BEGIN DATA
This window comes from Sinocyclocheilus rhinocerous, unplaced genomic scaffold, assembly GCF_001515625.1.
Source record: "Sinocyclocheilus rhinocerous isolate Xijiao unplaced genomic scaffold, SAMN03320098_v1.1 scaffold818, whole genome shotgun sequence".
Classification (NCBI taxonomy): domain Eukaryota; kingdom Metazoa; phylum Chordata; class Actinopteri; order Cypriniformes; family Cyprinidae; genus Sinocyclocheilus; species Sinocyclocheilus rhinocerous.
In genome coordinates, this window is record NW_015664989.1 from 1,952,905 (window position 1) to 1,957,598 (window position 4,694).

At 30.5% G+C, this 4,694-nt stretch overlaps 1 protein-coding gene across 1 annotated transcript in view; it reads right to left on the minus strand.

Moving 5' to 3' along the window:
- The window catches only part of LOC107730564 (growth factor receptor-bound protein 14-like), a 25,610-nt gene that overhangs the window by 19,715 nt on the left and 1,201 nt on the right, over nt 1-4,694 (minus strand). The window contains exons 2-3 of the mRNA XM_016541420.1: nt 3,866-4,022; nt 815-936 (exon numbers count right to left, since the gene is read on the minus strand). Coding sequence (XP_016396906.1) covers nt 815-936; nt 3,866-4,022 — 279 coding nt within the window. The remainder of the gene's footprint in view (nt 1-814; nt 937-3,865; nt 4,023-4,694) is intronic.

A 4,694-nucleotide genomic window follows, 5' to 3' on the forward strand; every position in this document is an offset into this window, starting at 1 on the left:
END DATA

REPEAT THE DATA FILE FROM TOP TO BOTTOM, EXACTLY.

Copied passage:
This window comes from Sinocyclocheilus rhinocerous, unplaced genomic scaffold, assembly GCF_001515625.1.
Source record: "Sinocyclocheilus rhinocerous isolate Xijiao unplaced genomic scaffold, SAMN03320098_v1.1 scaffold818, whole genome shotgun sequence".
Classification (NCBI taxonomy): domain Eukaryota; kingdom Metazoa; phylum Chordata; class Actinopteri; order Cypriniformes; family Cyprinidae; genus Sinocyclocheilus; species Sinocyclocheilus rhinocerous.
In genome coordinates, this window is record NW_015664989.1 from 1,952,905 (window position 1) to 1,957,598 (window position 4,694).

At 30.5% G+C, this 4,694-nt stretch overlaps 1 protein-coding gene across 1 annotated transcript in view; it reads right to left on the minus strand.

Moving 5' to 3' along the window:
- The window catches only part of LOC107730564 (growth factor receptor-bound protein 14-like), a 25,610-nt gene that overhangs the window by 19,715 nt on the left and 1,201 nt on the right, over nt 1-4,694 (minus strand). The window contains exons 2-3 of the mRNA XM_016541420.1: nt 3,866-4,022; nt 815-936 (exon numbers count right to left, since the gene is read on the minus strand). Coding sequence (XP_016396906.1) covers nt 815-936; nt 3,866-4,022 — 279 coding nt within the window. The remainder of the gene's footprint in view (nt 1-814; nt 937-3,865; nt 4,023-4,694) is intronic.

A 4,694-nucleotide genomic window follows, 5' to 3' on the forward strand; every position in this document is an offset into this window, starting at 1 on the left: